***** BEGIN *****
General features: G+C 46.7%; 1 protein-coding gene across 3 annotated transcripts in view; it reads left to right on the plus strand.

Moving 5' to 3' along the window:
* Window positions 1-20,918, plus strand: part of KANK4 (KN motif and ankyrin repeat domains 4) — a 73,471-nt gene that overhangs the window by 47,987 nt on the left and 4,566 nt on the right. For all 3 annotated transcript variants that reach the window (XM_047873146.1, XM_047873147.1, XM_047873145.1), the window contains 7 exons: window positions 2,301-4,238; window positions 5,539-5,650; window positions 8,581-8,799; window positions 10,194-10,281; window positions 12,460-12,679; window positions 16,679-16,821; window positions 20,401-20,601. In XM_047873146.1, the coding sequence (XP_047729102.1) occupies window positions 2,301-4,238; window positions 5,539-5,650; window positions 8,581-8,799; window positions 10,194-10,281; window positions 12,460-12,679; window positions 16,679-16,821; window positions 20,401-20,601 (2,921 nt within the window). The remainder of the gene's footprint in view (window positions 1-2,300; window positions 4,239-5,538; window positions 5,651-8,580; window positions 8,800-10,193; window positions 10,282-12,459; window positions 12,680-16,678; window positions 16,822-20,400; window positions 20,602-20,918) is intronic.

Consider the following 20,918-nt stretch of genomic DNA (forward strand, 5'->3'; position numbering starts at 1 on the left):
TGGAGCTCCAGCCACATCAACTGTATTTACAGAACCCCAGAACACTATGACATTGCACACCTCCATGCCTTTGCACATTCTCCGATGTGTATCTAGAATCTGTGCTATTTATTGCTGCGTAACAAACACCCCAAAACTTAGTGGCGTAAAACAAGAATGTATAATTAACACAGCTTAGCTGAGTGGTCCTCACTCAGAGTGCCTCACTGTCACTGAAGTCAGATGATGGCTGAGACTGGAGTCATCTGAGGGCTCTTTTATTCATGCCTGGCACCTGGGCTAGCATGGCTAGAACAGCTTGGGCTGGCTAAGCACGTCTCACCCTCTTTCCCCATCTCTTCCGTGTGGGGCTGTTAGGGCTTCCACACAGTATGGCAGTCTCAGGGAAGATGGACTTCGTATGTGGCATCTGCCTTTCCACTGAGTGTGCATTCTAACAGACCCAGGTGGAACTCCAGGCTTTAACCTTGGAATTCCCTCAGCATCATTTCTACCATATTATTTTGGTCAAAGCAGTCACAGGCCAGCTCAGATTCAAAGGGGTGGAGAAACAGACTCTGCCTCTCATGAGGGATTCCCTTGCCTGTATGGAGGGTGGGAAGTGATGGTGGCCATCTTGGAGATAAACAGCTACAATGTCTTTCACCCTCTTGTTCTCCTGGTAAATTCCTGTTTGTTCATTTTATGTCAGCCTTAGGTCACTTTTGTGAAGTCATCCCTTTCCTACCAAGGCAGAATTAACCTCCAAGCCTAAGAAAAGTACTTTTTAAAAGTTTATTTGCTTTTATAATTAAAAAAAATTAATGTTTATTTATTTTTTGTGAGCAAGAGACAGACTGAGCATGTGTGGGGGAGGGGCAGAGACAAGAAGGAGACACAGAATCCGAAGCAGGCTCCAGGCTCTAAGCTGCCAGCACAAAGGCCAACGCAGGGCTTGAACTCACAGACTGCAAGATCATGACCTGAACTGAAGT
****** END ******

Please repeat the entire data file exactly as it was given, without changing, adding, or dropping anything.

General features: G+C 46.7%; 1 protein-coding gene across 3 annotated transcripts in view; it reads left to right on the plus strand.

Moving 5' to 3' along the window:
* Window positions 1-20,918, plus strand: part of KANK4 (KN motif and ankyrin repeat domains 4) — a 73,471-nt gene that overhangs the window by 47,987 nt on the left and 4,566 nt on the right. For all 3 annotated transcript variants that reach the window (XM_047873146.1, XM_047873147.1, XM_047873145.1), the window contains 7 exons: window positions 2,301-4,238; window positions 5,539-5,650; window positions 8,581-8,799; window positions 10,194-10,281; window positions 12,460-12,679; window positions 16,679-16,821; window positions 20,401-20,601. In XM_047873146.1, the coding sequence (XP_047729102.1) occupies window positions 2,301-4,238; window positions 5,539-5,650; window positions 8,581-8,799; window positions 10,194-10,281; window positions 12,460-12,679; window positions 16,679-16,821; window positions 20,401-20,601 (2,921 nt within the window). The remainder of the gene's footprint in view (window positions 1-2,300; window positions 4,239-5,538; window positions 5,651-8,580; window positions 8,800-10,193; window positions 10,282-12,459; window positions 12,680-16,678; window positions 16,822-20,400; window positions 20,602-20,918) is intronic.

Consider the following 20,918-nt stretch of genomic DNA (forward strand, 5'->3'; position numbering starts at 1 on the left):
TGGAGCTCCAGCCACATCAACTGTATTTACAGAACCCCAGAACACTATGACATTGCACACCTCCATGCCTTTGCACATTCTCCGATGTGTATCTAGAATCTGTGCTATTTATTGCTGCGTAACAAACACCCCAAAACTTAGTGGCGTAAAACAAGAATGTATAATTAACACAGCTTAGCTGAGTGGTCCTCACTCAGAGTGCCTCACTGTCACTGAAGTCAGATGATGGCTGAGACTGGAGTCATCTGAGGGCTCTTTTATTCATGCCTGGCACCTGGGCTAGCATGGCTAGAACAGCTTGGGCTGGCTAAGCACGTCTCACCCTCTTTCCCCATCTCTTCCGTGTGGGGCTGTTAGGGCTTCCACACAGTATGGCAGTCTCAGGGAAGATGGACTTCGTATGTGGCATCTGCCTTTCCACTGAGTGTGCATTCTAACAGACCCAGGTGGAACTCCAGGCTTTAACCTTGGAATTCCCTCAGCATCATTTCTACCATATTATTTTGGTCAAAGCAGTCACAGGCCAGCTCAGATTCAAAGGGGTGGAGAAACAGACTCTGCCTCTCATGAGGGATTCCCTTGCCTGTATGGAGGGTGGGAAGTGATGGTGGCCATCTTGGAGATAAACAGCTACAATGTCTTTCACCCTCTTGTTCTCCTGGTAAATTCCTGTTTGTTCATTTTATGTCAGCCTTAGGTCACTTTTGTGAAGTCATCCCTTTCCTACCAAGGCAGAATTAACCTCCAAGCCTAAGAAAAGTACTTTTTAAAAGTTTATTTGCTTTTATAATTAAAAAAAATTAATGTTTATTTATTTTTTGTGAGCAAGAGACAGACTGAGCATGTGTGGGGGAGGGGCAGAGACAAGAAGGAGACACAGAATCCGAAGCAGGCTCCAGGCTCTAAGCTGCCAGCACAAAGGCCAACGCAGGGCTTGAACTCACAGACTGCAAGATCATGACCTGAACTGAAGT